- From the above, inhaling raise your arms up over the head, while arching the back gently halfway backwards. Avoid a deep fall in the initial stages of practice so as to avoid any imbalance. Keep your head aligned with the trunk and don’t let it fall further than that. It might cause some dizziness otherwise. Arms should be held firmly straight in line with the ears. This is called Hastuttanasana (raised arm position).
- From the above position, exhaling gently initiate movement at the hip joint to bring the trunk in a forward fold while trying to place the palms by the side of the feet. If you cannot reach down to ground or if you feel discomfort in the lower back, rest your hands on the knees to support the back. Advanced practitioners can lengthen the trunk as far as possible. Just remember this is about bending from the hip joint and not in the lower back. This is called Padhastasana (hands to feet position).
- Now inhaling take a lunge from the right leg and place the feet firmly on the ground while lowering the upper body in a horse riding position. This is called Ashwasanchalana (horse riding position). If you cannot hold your trunk upwards without support as shown in the image, then place your palms on the floor by the side of the foot. Also make sure that the left knee which is in front should not be shifting further than the left ankle position.
- Now exhale and take the left leg back and place it next to right and by bearing the weight on your hands gently shift the body backwards into Parvatasana (mountain pose). Make sure the tail bone is tucked upwards and knees are as straight as possible. Both the feet must be kept together in this posture.
- Then holding the breath, roll the body from the shoulders lowering it towards the floor and placing knees, chest and chin on the ground. See the curved position of the lower back which will raise the hips away from the floor. Palms must be close to chest and elbows tucked in to the body. Also the toes will be tucked inwards towards the body. This position is called Ashtang Namaskar.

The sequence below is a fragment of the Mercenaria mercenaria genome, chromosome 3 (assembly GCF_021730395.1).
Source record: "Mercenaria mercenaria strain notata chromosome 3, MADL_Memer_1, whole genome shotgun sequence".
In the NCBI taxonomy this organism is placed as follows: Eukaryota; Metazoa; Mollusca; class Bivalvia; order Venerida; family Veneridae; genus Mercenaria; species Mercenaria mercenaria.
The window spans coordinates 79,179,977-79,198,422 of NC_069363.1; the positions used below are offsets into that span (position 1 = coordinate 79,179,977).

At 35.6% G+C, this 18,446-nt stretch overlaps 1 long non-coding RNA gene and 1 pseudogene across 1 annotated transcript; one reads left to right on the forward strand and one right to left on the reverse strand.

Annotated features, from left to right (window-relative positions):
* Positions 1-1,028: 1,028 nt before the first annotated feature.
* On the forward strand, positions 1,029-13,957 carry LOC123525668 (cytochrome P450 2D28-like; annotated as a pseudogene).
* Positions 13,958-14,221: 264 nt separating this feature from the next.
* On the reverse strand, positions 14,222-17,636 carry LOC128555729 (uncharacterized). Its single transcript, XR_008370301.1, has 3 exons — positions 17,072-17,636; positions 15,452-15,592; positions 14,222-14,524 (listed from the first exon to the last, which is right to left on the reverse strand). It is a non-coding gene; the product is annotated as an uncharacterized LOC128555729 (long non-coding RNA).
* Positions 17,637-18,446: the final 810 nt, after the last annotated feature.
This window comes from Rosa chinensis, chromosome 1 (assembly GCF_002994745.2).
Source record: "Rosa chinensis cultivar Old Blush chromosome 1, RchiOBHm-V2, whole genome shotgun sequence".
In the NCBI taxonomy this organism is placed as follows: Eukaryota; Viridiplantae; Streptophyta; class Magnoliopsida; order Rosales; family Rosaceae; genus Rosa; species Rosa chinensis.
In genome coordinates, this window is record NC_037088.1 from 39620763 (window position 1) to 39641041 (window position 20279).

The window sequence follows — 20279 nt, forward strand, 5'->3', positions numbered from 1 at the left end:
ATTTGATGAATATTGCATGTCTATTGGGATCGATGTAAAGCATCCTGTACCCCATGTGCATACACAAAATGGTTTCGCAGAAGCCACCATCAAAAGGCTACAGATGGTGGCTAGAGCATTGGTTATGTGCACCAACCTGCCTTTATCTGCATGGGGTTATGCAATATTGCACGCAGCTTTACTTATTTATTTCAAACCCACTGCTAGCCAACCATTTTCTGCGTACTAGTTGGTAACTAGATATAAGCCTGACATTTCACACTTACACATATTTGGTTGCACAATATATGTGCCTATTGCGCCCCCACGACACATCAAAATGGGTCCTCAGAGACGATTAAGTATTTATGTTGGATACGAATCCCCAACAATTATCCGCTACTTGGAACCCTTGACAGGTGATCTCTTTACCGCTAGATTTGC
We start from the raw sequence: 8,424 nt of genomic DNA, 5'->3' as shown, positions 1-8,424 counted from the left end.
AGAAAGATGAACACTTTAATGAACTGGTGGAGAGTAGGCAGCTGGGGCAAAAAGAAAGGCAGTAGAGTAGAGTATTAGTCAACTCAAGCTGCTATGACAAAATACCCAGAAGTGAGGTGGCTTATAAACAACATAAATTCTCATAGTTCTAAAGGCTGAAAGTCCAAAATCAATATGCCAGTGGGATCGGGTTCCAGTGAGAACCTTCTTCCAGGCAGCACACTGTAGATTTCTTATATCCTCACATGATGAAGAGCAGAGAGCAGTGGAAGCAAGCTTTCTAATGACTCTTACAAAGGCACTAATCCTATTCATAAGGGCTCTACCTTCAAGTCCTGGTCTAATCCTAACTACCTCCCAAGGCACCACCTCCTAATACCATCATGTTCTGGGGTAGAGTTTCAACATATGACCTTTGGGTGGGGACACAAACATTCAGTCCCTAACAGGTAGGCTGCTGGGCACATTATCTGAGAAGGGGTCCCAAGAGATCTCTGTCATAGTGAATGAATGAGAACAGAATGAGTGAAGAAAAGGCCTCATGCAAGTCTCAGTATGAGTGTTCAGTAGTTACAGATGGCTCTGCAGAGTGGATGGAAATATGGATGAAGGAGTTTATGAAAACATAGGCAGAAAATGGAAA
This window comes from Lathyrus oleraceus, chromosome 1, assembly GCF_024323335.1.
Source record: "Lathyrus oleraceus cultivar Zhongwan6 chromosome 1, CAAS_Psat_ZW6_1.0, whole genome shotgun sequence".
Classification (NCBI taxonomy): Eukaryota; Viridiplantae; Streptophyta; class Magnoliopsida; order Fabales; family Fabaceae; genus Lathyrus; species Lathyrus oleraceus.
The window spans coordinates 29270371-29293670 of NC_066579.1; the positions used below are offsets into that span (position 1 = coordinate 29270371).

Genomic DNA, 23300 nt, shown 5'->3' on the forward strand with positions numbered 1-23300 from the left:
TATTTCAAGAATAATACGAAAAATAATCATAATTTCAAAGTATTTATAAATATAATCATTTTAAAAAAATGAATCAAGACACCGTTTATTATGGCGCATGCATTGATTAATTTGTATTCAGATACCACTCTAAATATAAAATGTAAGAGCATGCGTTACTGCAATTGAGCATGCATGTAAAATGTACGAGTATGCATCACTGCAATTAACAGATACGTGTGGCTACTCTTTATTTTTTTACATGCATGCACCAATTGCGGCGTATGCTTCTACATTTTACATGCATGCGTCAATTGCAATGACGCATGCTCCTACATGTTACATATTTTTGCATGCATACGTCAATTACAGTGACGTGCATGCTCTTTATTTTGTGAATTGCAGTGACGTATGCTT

- Inhaling, now scoot the body forwards while rolling from the shoulders into a mild backward arch called Bhujangasana (cobra position). Try to keep the bend in the back gently initially so as to avoid any painful conditions, while in the advanced practise you can try to rise up as high as possible in the posture. Shoulders must not be squeezed while lifting up and elbows must be tucked inside to the body. Keep the pelvic bones at the waist in contact with floor so as to get the perfect arch.
- Exhaling move into parvatasana again from here. Remember the position to retained as mentioned earlier.
- From here, inhaling, bring the right leg stepping forward in between both the feet and resting the left knee down on the floor to lunge into ashwasanchalana (position no. 4).
- Now exhaling bring the left leg forward while straightening both the legs at the knees to stand up into padhastasana (position no. 3)
- From there inhaling raise the trunk up while keeping it erect in the spine and the arms coming up simultaneously with the trunk. Raise up into hastuttanasana (position no. 2)
- From that position, exhaling, bring the hand back into namaskar position in front of the chest as in position no. 1.
This completes a half round of the practise. Perform the same on the left side to complete the full round of the Surya Namaskar. Ideally one should perform 12 rounds like these in one session to receive the benefits. Given below are the mantras that can be chanted loudly before beginning each round of practice.
- Om Mitraay Namah
- Om Ravaye Namah
- Om Suryaay Namah
- Om Bhaanave Namah
- Om Khagaay Namah
- Om Pooshne Namah
- Om Hiranyagarbhaay Namah
- Om Marichaye Namah
- Om Aadityaay Namah
- Om Savitre Namah
- Om Arkaay Namah
- Om Bhaaskaraay Namah
Manatra adds up holistic value to the practise to any of the techniques of Hatha yoga and hence they are used vividly before, during and after the practise.